Overview

Read about the basic concepts of the automation data structure

The goal of the OAK blockchain is to allow users to schedule actions to execute based on a condition. This guide will talk you through how to use OAK, and some examples of how it could be used.

Glossary

OAK: The name of our blockchain. While the name changes for each deployment we will refer to it as OAK in this document regardless of the environment you are integrating with.

  • OAK -> Polkadot
  • TUR -> Kusama
  • TUR -> Rococo (testnet)

Native: This will be preceding “token” or “event”. This refers to the token and events of the OAK chain you are interacting with.

Trigger: Conditional logic that has to be true for a task to be execute

Action: The function to execute for a given trigger

Task: A trigger and an action

  • A user will add a task to execute 10 recurring payments at the 30th of each month.

Transaction: Anything triggered off of an extrinsic. For example, the scheduling of a task is a transaction, the execution of the action is not.

Timestamp: Unix standard time in seconds

What is a Task?

In order to use OAK you need to understand our tasks. OAK allows you to schedule a singular task, schedule a recurring task, and cancel a task. In order to perform these actions you will need to call the appropriate extrinsics in the Automation pallets. When calling these extrinsics you will need to pass in the following data.

  • The account_id -> This is provided when you sign the extrinsic
  • The predefined_id
  • Trigger data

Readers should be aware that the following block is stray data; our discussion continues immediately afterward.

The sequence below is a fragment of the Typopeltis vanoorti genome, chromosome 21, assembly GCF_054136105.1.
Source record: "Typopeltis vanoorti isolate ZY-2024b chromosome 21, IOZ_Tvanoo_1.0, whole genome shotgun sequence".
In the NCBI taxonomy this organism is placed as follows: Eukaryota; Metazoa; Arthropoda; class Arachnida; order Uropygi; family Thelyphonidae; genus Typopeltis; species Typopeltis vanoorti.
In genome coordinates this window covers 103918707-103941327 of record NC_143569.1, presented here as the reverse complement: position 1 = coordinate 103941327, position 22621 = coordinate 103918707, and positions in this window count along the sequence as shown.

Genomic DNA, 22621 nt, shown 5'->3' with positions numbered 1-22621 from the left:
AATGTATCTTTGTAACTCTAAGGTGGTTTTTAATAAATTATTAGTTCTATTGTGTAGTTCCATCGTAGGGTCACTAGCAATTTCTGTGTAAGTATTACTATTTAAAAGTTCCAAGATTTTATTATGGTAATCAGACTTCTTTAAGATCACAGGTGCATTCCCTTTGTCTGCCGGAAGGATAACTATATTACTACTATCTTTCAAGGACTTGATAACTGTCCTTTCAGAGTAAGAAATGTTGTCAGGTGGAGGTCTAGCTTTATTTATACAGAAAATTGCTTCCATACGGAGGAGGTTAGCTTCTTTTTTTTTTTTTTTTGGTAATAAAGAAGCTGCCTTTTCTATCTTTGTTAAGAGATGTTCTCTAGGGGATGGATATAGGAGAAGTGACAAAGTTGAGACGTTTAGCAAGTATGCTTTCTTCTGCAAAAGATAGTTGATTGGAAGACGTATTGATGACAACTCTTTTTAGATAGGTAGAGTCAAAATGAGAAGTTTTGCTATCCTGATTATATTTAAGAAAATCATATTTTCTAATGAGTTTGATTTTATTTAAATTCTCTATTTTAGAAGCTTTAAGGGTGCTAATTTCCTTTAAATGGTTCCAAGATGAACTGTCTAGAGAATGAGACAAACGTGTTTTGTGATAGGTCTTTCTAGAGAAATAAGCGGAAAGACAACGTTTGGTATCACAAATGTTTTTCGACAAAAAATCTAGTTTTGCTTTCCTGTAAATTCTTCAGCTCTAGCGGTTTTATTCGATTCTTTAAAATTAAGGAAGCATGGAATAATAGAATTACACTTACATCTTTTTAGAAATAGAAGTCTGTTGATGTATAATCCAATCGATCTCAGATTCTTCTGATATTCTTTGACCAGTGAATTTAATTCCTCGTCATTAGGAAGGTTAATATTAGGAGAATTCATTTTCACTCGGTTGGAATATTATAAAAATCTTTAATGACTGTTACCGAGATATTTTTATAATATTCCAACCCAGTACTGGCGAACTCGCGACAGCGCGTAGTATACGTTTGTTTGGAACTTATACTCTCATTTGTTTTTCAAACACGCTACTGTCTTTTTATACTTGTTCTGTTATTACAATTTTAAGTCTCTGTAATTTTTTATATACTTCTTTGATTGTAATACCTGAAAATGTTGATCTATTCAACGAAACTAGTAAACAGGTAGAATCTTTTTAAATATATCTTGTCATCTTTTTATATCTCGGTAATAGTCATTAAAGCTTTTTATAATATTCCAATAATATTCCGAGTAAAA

• Action data

The first two pieces of data are required for all task types and are hashed together to create the task_id. You need this id to cancel your task. The last two pieces of data depend on what type of task you are creating. Each type of trigger and action require specific pieces of data.

Once a task is created we link your action to the provided trigger. Then once the trigger is triggered we execute your action. If the trigger supports it you can configure the task to be recurring. In this case will add a new task with the newly calculated trigger after your action executes. Once your last action executes we remove your task from our storage. All of this of course happens on-chain :).

What is a trigger?

The OAK data structures supports the following triggers as part of the transaction. This is stored in the OAK registry until the condition is met. The condition check is frequent at varying cadences depedning on weight/fee and computational complexity.

Triggers that are supported but not limited to:

  • Time
  • XCMP event
  • On-chain event
  • Token price (In Beta Testing)
  • Numerical (In Beta Testing)

These triggers are based on inital conversations with potential partners. If you have suggestions for other potential triggers which have a strong value proposition to a project you’re involved with, please reach out in our #parternships Discord channel.

Time